Summertime Blues


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As I was unlocking the city bike, hands filled with, as it so often happens to a woman, a handbag and this and that, and trying at the same time not to get all dirty on the bike stand, an unfamiliar elderly woman approached me, her hands laden with heavy grocery bags.

“I’m sure you have a mobile phone, young lady,” she said to me, undoubtedly to me. I looked around in awe, confused and wary, but it seemed only the usual daily routine was going on around me. No signs of a possible ambush by bothersome beggars or loiterers or whatever unpleasant characters there might be cohabiting within your average midsized town.

So, I replied nervously: “I do.” No point in lying.

“Can I ask you, then, to lend it to me for a quick call? It’s really urgent I make that call.”

Red light started flashing in my mind. “I’m certainly not going to give my phone into your hands …” Her eyes grew big with disappointment and her face suddenly turned sad and exhausted. Nevertheless, she kept explaining: “You see, I’m to visit Cecilia but I’m running late and she mentioned she had some errands to do later today and I’m afraid I might miss her and then this ride on the bus will be in vain and then yet another ride on the bus to get back home, all in vain, and I’d really like to see her today.”

“You can tell me her number and I’ll ring her for you,” I suggested after a milisecond or so.

She brightened up, smiled, relieved. She gave me the number of that Cecilia woman I was to call and introduced herself as Fanny.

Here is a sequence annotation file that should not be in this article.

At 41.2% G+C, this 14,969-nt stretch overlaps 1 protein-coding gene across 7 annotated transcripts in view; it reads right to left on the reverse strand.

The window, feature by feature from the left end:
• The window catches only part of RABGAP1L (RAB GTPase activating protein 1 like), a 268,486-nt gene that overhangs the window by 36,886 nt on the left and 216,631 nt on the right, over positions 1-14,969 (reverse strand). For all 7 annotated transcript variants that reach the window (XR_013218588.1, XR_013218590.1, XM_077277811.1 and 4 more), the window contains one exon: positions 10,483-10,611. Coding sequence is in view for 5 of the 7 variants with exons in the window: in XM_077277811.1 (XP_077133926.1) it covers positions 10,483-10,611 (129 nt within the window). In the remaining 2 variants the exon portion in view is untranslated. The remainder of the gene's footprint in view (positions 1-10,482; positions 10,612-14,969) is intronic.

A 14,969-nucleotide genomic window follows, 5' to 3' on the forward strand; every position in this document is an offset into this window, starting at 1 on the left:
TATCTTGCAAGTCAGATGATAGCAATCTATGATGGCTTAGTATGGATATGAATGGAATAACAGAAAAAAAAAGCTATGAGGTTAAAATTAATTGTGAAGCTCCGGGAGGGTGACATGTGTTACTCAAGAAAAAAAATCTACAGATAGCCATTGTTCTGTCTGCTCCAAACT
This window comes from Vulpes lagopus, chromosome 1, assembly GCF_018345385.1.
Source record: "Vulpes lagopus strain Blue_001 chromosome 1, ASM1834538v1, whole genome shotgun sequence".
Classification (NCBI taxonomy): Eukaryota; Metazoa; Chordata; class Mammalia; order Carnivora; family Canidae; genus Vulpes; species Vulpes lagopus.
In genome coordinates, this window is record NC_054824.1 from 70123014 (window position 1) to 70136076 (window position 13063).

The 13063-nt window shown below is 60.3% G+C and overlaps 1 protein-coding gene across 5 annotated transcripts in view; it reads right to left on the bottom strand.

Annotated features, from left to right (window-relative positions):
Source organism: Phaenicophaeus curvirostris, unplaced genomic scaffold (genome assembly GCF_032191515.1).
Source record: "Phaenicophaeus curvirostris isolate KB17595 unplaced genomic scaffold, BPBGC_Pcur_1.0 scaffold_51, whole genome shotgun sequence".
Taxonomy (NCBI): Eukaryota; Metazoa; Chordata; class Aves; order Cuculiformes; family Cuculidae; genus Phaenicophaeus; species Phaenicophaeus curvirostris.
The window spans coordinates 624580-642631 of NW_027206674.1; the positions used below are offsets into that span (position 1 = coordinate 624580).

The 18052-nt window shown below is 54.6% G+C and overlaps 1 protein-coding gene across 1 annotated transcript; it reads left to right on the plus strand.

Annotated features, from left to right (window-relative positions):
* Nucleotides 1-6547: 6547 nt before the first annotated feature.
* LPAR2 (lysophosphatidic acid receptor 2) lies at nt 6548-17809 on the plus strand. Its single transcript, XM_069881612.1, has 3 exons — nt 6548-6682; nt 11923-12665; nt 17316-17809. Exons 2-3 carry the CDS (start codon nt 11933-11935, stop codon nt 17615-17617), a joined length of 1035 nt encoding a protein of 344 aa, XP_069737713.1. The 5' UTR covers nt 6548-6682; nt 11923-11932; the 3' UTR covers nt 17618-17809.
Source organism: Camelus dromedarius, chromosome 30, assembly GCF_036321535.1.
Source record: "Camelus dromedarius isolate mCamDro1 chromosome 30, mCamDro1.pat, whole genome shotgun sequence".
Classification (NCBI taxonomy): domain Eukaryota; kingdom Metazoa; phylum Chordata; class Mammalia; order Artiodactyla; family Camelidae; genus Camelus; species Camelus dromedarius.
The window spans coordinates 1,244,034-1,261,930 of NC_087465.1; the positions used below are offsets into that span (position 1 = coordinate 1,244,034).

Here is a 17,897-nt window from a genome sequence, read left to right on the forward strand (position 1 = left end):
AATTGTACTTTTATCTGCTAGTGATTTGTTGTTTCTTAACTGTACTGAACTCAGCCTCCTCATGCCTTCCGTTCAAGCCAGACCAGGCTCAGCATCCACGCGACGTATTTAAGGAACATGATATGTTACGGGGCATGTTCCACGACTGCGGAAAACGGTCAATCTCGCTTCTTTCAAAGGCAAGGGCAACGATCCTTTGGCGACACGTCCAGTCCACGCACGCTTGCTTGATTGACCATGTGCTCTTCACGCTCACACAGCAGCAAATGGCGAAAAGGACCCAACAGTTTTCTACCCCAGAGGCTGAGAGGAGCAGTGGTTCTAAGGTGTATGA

Cecilia answered.

Me: “Is this Cecilia?”

Cecilia: “Yes, speaking.”

“I have a friend of yours, Fanny, standing next to me.”

“Oh, is that so?”

“Well, yes, she’s asked me to tell you she’s been running late but she was on her way to you now. She wants you to wait for her.”

“Why, this is wonderful! Of course I’ll wait for her.”

“She’s taking the bus now.”

“Thank you very much, God bless you, thank you.”

Fanny thanked me as well and while I was putting my phone away she shifted from one foot to the other as if there was something else. And there was. Her head tilted as she said: “You didn’t actually think I was going to steal your phone, did you?” Now, I was surprised again. She continued: “Look at me, I’m old and rusty, you’d catch me in no time.”

“There’s all sorts around these days, one never knows …” I replied. “The crooks are just everywhere.”

“Well, you’re right there, you’re right.”

Off we went, each of us in her own direction, both probably submersed in own thoughts about this experience. I know I was. At least we conversed.

Doubt and caution are the building stones of our everyday.

It’s been another Monday, people.